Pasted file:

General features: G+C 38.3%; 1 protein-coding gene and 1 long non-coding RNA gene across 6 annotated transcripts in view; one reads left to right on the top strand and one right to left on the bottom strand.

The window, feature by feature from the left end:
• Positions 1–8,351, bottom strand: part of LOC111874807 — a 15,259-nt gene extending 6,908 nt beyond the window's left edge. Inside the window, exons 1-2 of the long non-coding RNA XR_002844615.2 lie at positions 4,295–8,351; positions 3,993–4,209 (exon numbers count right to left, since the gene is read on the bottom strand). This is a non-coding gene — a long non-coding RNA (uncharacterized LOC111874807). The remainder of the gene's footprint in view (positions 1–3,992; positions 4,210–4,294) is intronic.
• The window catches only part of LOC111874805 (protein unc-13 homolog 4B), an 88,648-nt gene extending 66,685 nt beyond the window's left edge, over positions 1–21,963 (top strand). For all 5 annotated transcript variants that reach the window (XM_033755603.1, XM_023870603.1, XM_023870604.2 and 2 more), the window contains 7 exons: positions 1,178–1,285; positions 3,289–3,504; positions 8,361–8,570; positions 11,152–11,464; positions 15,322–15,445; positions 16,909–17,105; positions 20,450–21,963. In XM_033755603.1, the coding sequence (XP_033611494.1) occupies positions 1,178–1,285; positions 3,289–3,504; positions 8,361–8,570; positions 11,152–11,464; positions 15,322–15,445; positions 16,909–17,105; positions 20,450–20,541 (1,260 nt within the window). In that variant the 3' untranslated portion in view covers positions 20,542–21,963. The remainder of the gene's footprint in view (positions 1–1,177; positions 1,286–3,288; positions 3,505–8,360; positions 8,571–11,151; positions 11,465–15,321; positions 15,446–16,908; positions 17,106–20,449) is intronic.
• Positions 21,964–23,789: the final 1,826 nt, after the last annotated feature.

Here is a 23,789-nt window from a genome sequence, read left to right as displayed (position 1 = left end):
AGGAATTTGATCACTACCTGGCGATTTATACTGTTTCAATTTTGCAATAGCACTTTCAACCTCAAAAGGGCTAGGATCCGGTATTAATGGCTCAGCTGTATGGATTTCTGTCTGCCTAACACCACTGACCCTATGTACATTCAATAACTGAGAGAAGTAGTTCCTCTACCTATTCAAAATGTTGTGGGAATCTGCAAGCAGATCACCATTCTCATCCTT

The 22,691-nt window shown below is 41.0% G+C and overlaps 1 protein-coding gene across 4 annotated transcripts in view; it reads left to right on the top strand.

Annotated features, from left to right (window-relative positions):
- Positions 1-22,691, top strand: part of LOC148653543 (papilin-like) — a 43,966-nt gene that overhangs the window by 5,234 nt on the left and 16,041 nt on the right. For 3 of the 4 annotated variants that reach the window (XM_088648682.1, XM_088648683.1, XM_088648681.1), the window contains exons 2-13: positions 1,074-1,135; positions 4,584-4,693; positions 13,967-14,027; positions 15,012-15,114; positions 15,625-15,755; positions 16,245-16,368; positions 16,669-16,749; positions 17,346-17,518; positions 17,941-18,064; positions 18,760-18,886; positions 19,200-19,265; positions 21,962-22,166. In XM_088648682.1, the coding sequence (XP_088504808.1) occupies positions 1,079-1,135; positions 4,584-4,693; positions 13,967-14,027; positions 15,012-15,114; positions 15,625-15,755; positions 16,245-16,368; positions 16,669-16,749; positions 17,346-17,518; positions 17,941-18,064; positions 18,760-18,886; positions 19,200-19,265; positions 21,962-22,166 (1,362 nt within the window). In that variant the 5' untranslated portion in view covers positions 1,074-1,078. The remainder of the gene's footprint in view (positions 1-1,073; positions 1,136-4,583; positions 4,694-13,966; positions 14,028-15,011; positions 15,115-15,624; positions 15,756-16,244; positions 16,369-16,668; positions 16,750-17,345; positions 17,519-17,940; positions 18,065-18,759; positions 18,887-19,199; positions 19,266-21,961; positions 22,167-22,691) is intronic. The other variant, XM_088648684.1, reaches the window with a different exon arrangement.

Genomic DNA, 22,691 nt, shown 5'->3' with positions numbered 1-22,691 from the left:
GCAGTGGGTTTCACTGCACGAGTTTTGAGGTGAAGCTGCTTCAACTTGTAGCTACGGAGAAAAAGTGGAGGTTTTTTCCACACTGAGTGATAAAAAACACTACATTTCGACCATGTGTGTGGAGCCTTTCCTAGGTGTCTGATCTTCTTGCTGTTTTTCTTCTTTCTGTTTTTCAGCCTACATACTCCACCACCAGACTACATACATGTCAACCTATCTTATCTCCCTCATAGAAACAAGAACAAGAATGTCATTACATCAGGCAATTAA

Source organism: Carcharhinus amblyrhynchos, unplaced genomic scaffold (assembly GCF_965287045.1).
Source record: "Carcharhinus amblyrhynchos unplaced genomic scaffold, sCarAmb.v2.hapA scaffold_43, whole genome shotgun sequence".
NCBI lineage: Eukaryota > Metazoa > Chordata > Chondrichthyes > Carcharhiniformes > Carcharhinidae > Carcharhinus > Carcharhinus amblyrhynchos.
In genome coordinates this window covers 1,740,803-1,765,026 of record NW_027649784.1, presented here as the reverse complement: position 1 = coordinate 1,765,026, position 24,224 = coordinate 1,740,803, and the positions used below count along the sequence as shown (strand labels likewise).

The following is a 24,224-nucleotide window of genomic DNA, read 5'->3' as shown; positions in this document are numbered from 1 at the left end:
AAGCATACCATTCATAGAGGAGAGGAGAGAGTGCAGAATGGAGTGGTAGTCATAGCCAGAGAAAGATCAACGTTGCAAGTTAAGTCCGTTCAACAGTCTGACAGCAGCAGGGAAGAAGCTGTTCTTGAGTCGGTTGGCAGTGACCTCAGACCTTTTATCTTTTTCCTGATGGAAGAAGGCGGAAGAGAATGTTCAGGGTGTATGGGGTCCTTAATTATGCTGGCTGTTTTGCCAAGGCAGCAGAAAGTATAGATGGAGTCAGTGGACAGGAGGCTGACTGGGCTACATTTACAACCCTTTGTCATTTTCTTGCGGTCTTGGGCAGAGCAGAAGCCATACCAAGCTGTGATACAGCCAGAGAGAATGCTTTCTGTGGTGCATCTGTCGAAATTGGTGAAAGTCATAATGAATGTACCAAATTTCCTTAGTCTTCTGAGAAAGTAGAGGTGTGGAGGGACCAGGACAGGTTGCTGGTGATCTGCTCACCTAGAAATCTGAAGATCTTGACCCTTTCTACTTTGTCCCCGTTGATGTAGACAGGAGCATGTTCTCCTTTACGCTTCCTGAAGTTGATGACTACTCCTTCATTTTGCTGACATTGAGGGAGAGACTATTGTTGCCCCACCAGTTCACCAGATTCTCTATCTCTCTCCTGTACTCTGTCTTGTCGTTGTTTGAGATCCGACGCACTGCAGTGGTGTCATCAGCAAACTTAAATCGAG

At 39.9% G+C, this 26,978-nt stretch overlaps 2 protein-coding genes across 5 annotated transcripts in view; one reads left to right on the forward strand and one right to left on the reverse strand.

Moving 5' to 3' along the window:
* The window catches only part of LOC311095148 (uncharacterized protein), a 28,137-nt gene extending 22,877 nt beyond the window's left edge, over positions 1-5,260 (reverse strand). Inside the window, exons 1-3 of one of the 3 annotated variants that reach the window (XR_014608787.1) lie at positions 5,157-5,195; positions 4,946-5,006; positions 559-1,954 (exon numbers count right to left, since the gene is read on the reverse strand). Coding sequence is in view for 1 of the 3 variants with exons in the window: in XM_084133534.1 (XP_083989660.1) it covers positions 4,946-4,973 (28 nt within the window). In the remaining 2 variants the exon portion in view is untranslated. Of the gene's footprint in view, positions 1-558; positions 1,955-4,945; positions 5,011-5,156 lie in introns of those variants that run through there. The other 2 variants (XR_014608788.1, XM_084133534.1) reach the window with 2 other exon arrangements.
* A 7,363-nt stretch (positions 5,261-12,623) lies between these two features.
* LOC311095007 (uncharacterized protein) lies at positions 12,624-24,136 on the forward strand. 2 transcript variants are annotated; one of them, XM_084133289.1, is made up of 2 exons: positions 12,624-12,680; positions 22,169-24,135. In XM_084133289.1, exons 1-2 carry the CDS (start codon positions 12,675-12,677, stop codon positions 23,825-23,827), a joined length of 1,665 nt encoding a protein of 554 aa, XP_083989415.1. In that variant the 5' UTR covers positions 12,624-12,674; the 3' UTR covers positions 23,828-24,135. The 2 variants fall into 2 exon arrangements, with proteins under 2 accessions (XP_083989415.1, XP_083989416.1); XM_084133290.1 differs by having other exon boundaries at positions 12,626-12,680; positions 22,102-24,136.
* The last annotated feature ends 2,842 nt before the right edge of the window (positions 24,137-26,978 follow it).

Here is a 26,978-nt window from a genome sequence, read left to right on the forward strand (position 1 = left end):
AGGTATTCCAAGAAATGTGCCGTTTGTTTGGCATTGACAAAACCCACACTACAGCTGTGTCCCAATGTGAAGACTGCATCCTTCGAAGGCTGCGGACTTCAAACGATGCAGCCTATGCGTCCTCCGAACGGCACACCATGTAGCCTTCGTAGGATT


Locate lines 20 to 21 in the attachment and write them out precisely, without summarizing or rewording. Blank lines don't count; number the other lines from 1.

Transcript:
Moving 5' to 3' along the window:
* The window catches only part of LOC311095148 (uncharacterized protein), a 28,137-nt gene extending 22,877 nt beyond the window's left edge, over positions 1-5,260 (reverse strand). Inside the window, exons 1-3 of one of the 3 annotated variants that reach the window (XR_014608787.1) lie at positions 5,157-5,195; positions 4,946-5,006; positions 559-1,954 (exon numbers count right to left, since the gene is read on the reverse strand). Coding sequence is in view for 1 of the 3 variants with exons in the window: in XM_084133534.1 (XP_083989660.1) it covers positions 4,946-4,973 (28 nt within the window). In the remaining 2 variants the exon portion in view is untranslated. Of the gene's footprint in view, positions 1-558; positions 1,955-4,945; positions 5,011-5,156 lie in introns of those variants that run through there. The other 2 variants (XR_014608788.1, XM_084133534.1) reach the window with 2 other exon arrangements.